Incenjucar

Legend
Everyone will handle this differently. I can't be given to care about why someone makes particular decisions for their characters. If they want to limit themselves based on establishing some kind of baseline of knowledge, that's fine. Or not, also fine. What was seemingly asserted, however, was that it's more apt to come up in dungeon environments, perhaps as a reason to avoid them as adventure locations. My question is why.
It's a result of the tradition of insta-kill death trap dungeons like the Tomb of Annihilation. Less common in modern times, but back in older editions players wouldn't even bother making back stories for their characters because official adventures would pile up the bodies too quickly to risk growing attached to them. It really put the "crawl" into dungeon crawl.
Edit: Not to mention the sheer number of monsters disguised as the environment from all directions. When the walls, ceiling, floor, treasure, and air could all be monsters at the same time, players poke everything with an eleven foot pole.
 

iserith

Magic Wordsmith
It's a result of the tradition of insta-kill death trap dungeons like the Tomb of Annihilation. Less common in modern times, but back in older editions players wouldn't even bother making back stories for their characters because official adventures would pile up the bodies too quickly to risk growing attached to them. It really put the "crawl" into dungeon crawl.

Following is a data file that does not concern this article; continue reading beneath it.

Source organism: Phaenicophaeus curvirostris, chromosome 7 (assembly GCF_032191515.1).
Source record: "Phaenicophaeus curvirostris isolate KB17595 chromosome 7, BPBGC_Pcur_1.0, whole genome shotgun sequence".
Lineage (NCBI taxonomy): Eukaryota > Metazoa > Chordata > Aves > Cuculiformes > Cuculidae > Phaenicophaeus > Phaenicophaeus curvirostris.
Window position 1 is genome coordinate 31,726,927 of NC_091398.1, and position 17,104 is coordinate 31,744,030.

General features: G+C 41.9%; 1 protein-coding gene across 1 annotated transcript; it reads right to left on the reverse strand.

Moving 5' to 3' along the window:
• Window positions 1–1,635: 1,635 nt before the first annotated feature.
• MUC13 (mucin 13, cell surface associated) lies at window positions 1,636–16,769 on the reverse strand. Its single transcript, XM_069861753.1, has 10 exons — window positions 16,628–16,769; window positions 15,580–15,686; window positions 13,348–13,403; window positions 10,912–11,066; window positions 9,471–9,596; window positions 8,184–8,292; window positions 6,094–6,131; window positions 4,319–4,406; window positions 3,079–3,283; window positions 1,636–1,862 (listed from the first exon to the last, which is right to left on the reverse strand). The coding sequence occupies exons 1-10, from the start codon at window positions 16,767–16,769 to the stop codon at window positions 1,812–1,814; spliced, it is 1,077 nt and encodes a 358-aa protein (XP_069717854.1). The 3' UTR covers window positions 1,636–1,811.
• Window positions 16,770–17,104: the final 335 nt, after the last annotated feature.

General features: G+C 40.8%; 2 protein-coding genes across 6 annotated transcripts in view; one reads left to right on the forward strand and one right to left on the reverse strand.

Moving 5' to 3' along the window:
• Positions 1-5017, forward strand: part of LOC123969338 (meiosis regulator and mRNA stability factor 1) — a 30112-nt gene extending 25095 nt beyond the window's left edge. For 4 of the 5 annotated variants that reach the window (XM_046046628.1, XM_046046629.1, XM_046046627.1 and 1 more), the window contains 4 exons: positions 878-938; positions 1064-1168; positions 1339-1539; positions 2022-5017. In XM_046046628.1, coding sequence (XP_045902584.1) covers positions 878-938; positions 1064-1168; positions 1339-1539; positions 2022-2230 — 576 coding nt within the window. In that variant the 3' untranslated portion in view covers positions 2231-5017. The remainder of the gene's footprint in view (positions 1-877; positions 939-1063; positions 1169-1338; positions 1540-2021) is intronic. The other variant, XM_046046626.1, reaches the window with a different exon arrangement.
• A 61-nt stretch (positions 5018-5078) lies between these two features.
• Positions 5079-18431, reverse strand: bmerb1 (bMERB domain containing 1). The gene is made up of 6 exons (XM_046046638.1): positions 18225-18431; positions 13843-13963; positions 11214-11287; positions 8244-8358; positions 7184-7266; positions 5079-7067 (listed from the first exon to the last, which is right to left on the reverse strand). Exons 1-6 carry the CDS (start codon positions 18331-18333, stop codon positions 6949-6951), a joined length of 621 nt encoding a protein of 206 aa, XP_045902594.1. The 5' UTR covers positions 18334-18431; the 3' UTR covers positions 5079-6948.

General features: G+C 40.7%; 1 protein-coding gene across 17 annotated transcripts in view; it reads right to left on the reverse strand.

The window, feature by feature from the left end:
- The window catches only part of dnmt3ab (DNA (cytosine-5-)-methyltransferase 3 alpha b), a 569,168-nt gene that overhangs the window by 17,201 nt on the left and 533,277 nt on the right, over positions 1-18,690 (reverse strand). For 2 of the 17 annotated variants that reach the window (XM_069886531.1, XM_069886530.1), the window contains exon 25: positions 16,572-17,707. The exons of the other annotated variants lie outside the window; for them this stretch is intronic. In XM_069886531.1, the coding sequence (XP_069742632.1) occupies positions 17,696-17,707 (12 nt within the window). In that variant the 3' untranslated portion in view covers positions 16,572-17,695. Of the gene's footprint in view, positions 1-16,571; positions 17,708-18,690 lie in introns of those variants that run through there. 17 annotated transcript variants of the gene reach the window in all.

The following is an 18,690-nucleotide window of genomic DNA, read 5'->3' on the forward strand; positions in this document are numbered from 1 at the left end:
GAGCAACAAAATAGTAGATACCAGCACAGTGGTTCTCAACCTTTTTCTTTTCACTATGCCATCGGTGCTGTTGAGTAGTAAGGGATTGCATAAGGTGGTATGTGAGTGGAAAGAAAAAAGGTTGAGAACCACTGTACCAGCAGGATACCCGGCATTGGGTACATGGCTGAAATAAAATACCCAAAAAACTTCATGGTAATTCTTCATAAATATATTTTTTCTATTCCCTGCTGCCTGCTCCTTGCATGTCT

Edit: Not to mention the sheer number of monsters disguised as the environment from all directions. When the walls, ceiling, floor, treasure, and air could all be monsters at the same time, players poke everything with an eleven foot pole.
I don't make "insta-kill death trap dungeons" and I still don't encourage players to create backstories for their characters before play. I prefer they do only as much as is necessary to define their concept, then add to it when inspired to do so during play.

Also, I can imagine a situation in which adventurers are exploring such an alien and dangerous environment very carefully with or without knowledge of things like mimics or piercers.
 

Incenjucar

Legend
I don't make "insta-kill death trap dungeons" and I still don't encourage players to create backstories for their characters before play. I prefer they do only as much as is necessary to define their concept, then add to it when inspired to do so during play.

Also, I can imagine a situation in which adventurers are exploring such an alien and dangerous environment very carefully with or without knowledge of things like mimics or piercers.
That's fine, but unless you worked for TSR your dungeons aren't where this came from. :p
 

Minigiant

Legend
Supporter
What I don't like is after a certain point and size, a dungeon doesn't work the walk D&D sets them up as unless the inhabitants are of above average intelligence and have a lot of unused resources at their exposal. So you either end up with monsters who don't drain resources like they are supposed to OR engage the same tactics.

Basically once you dungeon has more than 2 floor, you have to go into WH40K Necromunda Hive City Gang Warfare mode in other to give the dungeon the variety of enemy resources, and tactics.
 

iserith

Magic Wordsmith
That's fine, but unless you worked for TSR your dungeons aren't where this came from. :p
My point being I still don't think this is "meta play." It's not a default position that one should create a backstory beyond what the rules describe, nor be attached to the character, nor is carefully exploring necessarily "meta play." It's just play, and reasonable play in a dangerous environment, wouldn't you say? What does it matter if said careful exploration is the result of a player having had a previous experience with a mimic or a piercer? The outcome is the same - careful exploration.
 

Voidrunner's Codex

Remove ads

Top